This year I greeted my new Biological Anthropology students with a chalked timeline of some human-evolution highlights:

6-7 million years ago: Start of the human lineage, following a split with the lineage containing chimpanzees and gorillas

2.6 mya: Onset of large-scale making and use of stone tool technology

2.5 mya: First human ancestors in our own genus, Homo

200,000 years ago: First modern humans, Homo sapiens

Tedeytan / Flickr

Despite the difficult economy, more Americans have health insurance than a year ago, according to newly released census data. One reason: the new “Obamacare” law allows young adults, up to age 26, to stay on their parents’ insurance. Many others qualified for government programs in 2011, such as Medicaid and Medicare.

The pattern is different, though, in Washington state.

What we have here is a moon — a small one (slightly wider than the state of Arizona) — circling Saturn.

If you look closely, you will see a small splay of light at its top, looking like a circular fountain.

That's because it is a fountain — of sorts. A bunch of volcano-like jets are sending fantastically high geysers of water vapor up into the sky, so high that you can see them in this remarkable print by Michael Benson, back lit by light bouncing off of Saturn.

Here's a journal-paper title that grabbed my eye: Western scrub-jay funerals: cacophonous aggregations in response to dead conspecifics.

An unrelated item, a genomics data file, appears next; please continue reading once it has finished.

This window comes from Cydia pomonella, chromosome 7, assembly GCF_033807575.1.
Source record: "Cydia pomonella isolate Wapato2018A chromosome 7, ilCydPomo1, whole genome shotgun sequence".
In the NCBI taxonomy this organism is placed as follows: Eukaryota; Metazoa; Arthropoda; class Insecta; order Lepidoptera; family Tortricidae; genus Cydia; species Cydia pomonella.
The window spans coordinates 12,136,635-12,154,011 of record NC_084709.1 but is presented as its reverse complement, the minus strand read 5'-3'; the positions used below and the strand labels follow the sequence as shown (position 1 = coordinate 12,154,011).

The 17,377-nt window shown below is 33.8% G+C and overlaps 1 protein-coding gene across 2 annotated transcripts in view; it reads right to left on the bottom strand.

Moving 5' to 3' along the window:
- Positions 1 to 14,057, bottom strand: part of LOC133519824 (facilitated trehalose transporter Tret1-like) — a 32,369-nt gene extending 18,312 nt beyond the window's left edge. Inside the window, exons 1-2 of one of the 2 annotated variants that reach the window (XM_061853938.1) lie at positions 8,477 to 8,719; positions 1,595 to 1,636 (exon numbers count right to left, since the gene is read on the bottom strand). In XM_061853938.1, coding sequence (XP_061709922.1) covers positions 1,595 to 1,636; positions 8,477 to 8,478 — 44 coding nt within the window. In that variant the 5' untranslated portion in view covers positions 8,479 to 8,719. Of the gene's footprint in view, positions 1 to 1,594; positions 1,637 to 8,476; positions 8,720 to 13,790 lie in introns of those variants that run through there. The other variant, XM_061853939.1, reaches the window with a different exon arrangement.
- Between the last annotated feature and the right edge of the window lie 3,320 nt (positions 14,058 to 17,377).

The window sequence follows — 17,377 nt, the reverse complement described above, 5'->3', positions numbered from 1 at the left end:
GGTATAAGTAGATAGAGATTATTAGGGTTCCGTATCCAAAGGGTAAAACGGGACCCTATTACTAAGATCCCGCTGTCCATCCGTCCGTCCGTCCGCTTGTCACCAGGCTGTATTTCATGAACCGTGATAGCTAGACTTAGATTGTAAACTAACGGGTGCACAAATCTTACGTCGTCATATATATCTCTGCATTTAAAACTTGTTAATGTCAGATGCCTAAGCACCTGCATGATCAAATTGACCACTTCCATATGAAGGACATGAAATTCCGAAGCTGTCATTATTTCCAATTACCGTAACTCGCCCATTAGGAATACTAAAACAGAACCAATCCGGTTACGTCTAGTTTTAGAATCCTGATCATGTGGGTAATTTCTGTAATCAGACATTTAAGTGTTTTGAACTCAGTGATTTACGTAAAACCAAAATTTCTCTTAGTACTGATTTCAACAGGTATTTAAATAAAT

OK, there's some jargon included — "cacophonous aggregations" refers to birds called in by other birds' vocalizations, and "conspecifics" just means other individuals of the same species. But it's the "f" word — funeral — that caught my attention.

The Voyager 1 spacecraft's 35th anniversary is proving to be unexpectedly exciting, as scientists gathered this week to examine new hints that the spacecraft is on the verge of leaving our solar system.

Voyager 1 is now more than 11 billion miles away from Earth. It blasted off in September 1977, on a mission to Jupiter and Saturn. But it also carried a Golden Record filled with music and the sounds of our planet, in case it encountered intelligent life as it moved out toward the stars.

NHGRI

It's not officially called Human Genome 2.0. But, key scientists say the research results published Wednesday should re-kindle some of the promise of the Human Genome Project.